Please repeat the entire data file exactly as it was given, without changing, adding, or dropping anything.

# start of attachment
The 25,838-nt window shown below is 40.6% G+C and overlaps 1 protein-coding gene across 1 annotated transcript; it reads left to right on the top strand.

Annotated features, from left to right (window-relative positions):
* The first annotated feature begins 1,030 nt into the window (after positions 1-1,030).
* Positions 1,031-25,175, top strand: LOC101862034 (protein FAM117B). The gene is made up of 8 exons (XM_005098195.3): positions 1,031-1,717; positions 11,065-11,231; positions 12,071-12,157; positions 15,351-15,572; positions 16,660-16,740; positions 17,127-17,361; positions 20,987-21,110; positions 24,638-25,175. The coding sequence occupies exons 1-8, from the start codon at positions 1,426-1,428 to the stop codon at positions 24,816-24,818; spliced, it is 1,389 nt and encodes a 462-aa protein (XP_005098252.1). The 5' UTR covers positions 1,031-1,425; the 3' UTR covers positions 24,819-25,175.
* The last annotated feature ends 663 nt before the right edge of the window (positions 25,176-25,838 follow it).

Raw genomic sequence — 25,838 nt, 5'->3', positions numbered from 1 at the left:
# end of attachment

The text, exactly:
The 25,838-nt window shown below is 40.6% G+C and overlaps 1 protein-coding gene across 1 annotated transcript; it reads left to right on the top strand.

Annotated features, from left to right (window-relative positions):
* The first annotated feature begins 1,030 nt into the window (after positions 1-1,030).
* Positions 1,031-25,175, top strand: LOC101862034 (protein FAM117B). The gene is made up of 8 exons (XM_005098195.3): positions 1,031-1,717; positions 11,065-11,231; positions 12,071-12,157; positions 15,351-15,572; positions 16,660-16,740; positions 17,127-17,361; positions 20,987-21,110; positions 24,638-25,175. The coding sequence occupies exons 1-8, from the start codon at positions 1,426-1,428 to the stop codon at positions 24,816-24,818; spliced, it is 1,389 nt and encodes a 462-aa protein (XP_005098252.1). The 5' UTR covers positions 1,031-1,425; the 3' UTR covers positions 24,819-25,175.
* The last annotated feature ends 663 nt before the right edge of the window (positions 25,176-25,838 follow it).

Raw genomic sequence — 25,838 nt, 5'->3', positions numbered from 1 at the left: